The Sunday Giveaway: 2 Tickets to The Jimmy Awards!

Ok, if you have never entered a Sunday Giveaway before, enter this one.  Because The Jimmy Awards are a must see.

What are they?

Here’s the official copy:

Join us as 60 of our country’s most talented teens perform songs & medleys from the roles that won them top honors at their local musical theater awards competitions. In this one night only engagement on Broadway, the race is on for the “Jimmy Award” for Best Performance by an Actress and Best Performance by an Actor. A panel of industry brass will score performers, winners will be chosen and college scholarships and other prizes will be announced live!

But in a nutshell?

The Jimmys are the High School Tony Awards.

And let me tell you something.  Without naming names, I think a few of the actual Tony Award winners we’ve had over the last couple of decades could learn a few things from some of the contestants of Jimmys past.  Wait until you see these kids!   (In fact, don’t wait, click here to see last year’s Best Actor winner and Best Actress winner)

The Jimmys, a project of The Nederlander Organization, are an example of what we discussed here on this blog not too long ago:  successful competitions designed to build better talent and bigger audiences for tomorrow.  (Because guess what – better talent brings bigger audiences).

I’ve been to every Jimmy Award show since they started.  And the next one is Monday, June 25th, hosted by Constantine Maroulis & Deborah Cox!

And this year, one of you is going too!  For freeeeeee.

Here’s how to win the two tickets to The Jimmys.  Simple.  Comment below the title of the musical you did in high school and the role/part/staff position you had (and if you weren’t in one, just name the show that your school did).  That’s it.  Nice and easy.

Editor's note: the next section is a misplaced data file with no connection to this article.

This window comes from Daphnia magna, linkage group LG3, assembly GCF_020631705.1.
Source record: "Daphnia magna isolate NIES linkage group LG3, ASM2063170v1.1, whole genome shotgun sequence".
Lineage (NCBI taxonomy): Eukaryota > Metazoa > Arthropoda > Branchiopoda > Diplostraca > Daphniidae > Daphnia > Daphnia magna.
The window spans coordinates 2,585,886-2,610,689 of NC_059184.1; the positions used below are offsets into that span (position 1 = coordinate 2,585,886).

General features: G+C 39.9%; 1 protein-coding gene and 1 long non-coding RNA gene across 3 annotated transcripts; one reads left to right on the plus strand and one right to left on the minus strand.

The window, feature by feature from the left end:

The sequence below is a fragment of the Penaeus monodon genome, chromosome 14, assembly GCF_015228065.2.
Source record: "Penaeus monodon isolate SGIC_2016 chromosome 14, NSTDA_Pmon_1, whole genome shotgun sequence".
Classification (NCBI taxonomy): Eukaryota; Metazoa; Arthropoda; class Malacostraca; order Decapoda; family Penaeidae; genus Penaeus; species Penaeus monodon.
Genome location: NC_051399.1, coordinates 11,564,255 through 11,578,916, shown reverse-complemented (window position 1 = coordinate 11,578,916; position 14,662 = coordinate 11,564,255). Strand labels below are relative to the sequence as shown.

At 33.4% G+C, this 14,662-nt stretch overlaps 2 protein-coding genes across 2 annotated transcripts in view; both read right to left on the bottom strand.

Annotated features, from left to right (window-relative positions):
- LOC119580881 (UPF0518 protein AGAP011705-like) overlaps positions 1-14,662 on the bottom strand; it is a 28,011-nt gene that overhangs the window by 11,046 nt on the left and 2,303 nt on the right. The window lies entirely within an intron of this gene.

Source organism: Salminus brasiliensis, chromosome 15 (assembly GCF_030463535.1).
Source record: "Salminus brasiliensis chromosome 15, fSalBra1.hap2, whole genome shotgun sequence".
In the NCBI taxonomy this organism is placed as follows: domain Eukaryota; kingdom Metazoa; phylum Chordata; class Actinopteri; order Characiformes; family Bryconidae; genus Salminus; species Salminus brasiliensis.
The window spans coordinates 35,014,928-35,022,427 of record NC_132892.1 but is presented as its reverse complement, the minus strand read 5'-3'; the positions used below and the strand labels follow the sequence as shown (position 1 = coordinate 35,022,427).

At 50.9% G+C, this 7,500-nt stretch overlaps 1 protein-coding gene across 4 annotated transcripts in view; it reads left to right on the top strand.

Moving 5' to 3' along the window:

Extra credit for most embarrassing high school musical story.

I guess that means you need one from me . . . so here goes:

Boy, I wish I had the video on YouTube for this one.  I played Billy Crocker in Anything Goes, and my high school sweetheart was playing opposite me in the role of Hope Harcourt (I know, sweet, right?).  Well, right after the two characters kiss for the first time in Act II, Hope runs out . . . and Billy screams out after her . . . “Hope!  Hope!!!”  And, in typical high school sound fashion, my microphone feedback.  So you heard . . . “Hope!  Hooooooopeeeeeeee!” And it sounded like my voice cracked like Peter Brady’s in that Brady Bunch episode about puberty.  The audience burst out in laughter.  I had no idea what was so funny . . . until I saw the video.

Ok, now your turn!

 

(Got a comment? I love ‘em, so comment below!  Email subscribers, click here then scroll down, to say what’s on your mind!)

——

FUN STUFF:

– Only 10 chances left to see Godspell.  Click here to see it for as low as $50.

– Vote in the first ever Broadway Marketing Awards!  Vote today!

 

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Comments
  • Becca P says:

    My senior show was Zombie Prom. But my embarrassing moment comes from Bye Bye Birdie the year before. I was playing the Mayor’s Wife, and when Conrad first plays in Sweet Apple I had to scream and faint into the mayor’s arms something like five times. One night, the mayor didn’t catch me and I fell into three other people, including the guy playing guitar for Conrad. The song stumbled to a halt a bit while we all regrouped.

  • Courtney Carlson says:

    Annie Get Your Gun:
    I was a “featured dancer”…and out of the 30+ musicals I’ve done, that was so more fun and challenging than any leading role I ever played!

  • Sarah P. says: